War and War and Then Some Peace

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I’m sure you’ve heard of the book War and Peace, by the Russian writer Leo Tolstoy, and maybe you’ve read it, though if you’re a normal person, reading it probably never even occurred to you. People say the book is a great novel. I’ve just finished reading it this week, and I don’t agree. I do not think War and Peace is a great novel.

To be fair—as fair as I plan to be, anyway—I didn’t read the book at one go. My version is 1,200 pages, so I read 100 or 200 pages at a time, with other books in between, and I spent about a year on it. That long process may have affected my perception of the book, such as my belief that it’s far, far too long, no matter what else you say about it.

The story is a great, vast epic over twenty years, with some of the Napoleonic wars, including the invasion of Russia and occupation of Moscow by the French. There are plenty of detailed battle scenes, of course, and many of the soldiers going into battle seem exhilarated and happy. Back when I thought I might drafted and sent to Vietnam, I used to think that if someone were firing bullets at me, I’d be lying terrified on the ground. Leo Tolstoy, by contrast, did go into battles in the Caucasus region, so I guess he knew better than me. But exhilarated and happy? Did they really run forward thrilled to be there until their brains were blown out?

In general the style of writing is strong, at times simply brilliant, but the story has little focus much of the time, moving from person to person, including entire chapters from the point of view of characters who are ultimately fairly minor. In the end, several characters are followed all the way to the conclusion, so they seem like major characters by exhaustive virtue of having survived the full 1,200 pages.

I have to admit that I didn’t really like most of the characters very much, except perhaps Sonya, who is completely downtrodden and mistreated, and sometimes Pierre was OK. Many of the characters, however, seemed so negative in their portrayals, such as Nicolai at the end turning into a sullen, reactionary country landowner, that I began to wonder whether Tolstoy himself actually liked any of these people.

There were also times when it seemed to me that the author was either bored or lazy, particularly in describing female characters. One woman had “shining eyes” (лучистые глаза) so often that I thought “Leo, did you not notice you were doing this?” I also found his treatment of the female characters to be cliched and sometimes offensive. I know he lived in a very different time from us, I understand that, but Tolstoy is also famous for his ability to realistically portray his characters. With the women, I felt he was often working with stereotyped images that he carried in his head, rather than describing real women.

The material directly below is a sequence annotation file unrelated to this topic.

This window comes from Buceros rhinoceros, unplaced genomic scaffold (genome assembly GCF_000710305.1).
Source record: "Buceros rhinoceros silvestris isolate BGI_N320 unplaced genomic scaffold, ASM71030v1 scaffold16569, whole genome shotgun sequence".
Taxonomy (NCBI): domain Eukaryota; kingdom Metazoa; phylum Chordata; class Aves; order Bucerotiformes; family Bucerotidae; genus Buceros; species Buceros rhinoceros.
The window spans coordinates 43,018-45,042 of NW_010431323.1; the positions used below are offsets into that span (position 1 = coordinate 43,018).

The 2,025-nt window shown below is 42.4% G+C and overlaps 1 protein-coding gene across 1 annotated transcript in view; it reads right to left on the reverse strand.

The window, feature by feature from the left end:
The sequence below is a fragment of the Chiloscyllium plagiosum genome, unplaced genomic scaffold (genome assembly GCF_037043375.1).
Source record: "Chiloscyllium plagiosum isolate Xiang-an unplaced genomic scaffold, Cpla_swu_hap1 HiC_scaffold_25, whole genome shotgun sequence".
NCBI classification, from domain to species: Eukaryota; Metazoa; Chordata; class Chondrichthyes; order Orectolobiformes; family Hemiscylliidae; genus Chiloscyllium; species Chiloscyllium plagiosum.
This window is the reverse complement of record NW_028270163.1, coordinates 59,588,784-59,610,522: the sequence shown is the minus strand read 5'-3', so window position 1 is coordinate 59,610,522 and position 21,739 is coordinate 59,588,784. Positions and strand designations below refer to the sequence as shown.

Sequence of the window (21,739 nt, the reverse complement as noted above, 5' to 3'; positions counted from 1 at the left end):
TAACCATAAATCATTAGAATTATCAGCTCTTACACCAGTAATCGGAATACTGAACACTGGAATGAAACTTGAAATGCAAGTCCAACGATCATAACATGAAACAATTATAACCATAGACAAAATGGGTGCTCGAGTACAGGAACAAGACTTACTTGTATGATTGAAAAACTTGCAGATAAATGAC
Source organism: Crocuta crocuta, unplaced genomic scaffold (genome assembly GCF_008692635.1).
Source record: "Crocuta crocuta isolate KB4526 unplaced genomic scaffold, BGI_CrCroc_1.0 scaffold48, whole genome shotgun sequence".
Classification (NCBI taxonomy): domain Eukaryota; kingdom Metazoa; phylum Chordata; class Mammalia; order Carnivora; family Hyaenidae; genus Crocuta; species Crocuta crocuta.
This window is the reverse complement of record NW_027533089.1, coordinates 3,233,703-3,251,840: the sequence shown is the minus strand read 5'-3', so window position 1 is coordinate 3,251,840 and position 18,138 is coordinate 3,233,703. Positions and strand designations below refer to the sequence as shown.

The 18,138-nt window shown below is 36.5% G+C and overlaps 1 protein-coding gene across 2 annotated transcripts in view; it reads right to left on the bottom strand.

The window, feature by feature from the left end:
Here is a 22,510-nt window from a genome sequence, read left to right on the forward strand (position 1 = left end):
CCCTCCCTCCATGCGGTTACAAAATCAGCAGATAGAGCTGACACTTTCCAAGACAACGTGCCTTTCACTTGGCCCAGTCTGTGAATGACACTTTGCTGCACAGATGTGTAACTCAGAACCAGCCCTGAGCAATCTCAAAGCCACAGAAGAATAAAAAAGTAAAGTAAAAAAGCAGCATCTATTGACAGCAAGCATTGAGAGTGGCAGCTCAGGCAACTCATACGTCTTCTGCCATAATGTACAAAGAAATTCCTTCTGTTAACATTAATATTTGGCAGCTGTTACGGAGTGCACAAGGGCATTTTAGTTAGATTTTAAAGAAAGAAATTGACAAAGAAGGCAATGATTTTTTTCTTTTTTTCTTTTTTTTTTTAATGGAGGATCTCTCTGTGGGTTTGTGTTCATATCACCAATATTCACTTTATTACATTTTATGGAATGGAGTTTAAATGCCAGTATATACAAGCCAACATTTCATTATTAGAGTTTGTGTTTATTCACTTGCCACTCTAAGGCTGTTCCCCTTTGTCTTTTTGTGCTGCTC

The most dramatic example of his condescension for me was a description of Natasha at the end of the book, now married and a mother, as being quintessentially a плодовитая самка (“prolific female” or “fertile female [animal]”). Tolstoy literally says at that point in the book that Natasha’s former sparkling personality is gone, but she is a good breeder. You can translate that how you like. A quick Google search showed me that I was not alone in stopping, astonished, when I read that phrase.

As a work of literature, War and Peace can be discussed and criticized, or praised, on many points, but I think as a work of fiction its greatest fault is that Tolstoy was exceedingly self indulgent, deciding that any damn thing that came into his head belonged in his book. OK, it was the nineteenth century, and they did that then. So did Victor Hugo in Les Misérables. But War and Peace has long—long—stretches where the story stops altogether and the author goes into philosophical discussions of history, including various theories as to how history can be written. I’m not kidding.

This flaw particularly mars the end, where it appears the author completely loses interest in his characters. The last thirty pages of the book are a very dense historical discussion that turns into philosophizing about free will. Of course when you read the book for the first time (this was my second time, so I knew what to expect) you keep thinking the discussion will stop and you’ll get back to the characters and the story. Surprise.

I do have admiration for this book, and there were times when I got a great deal of pleasure while reading it, but for me it has too many flaws, some of them too egregious, to regard it as a great novel. But then, what is a great novel anyway?


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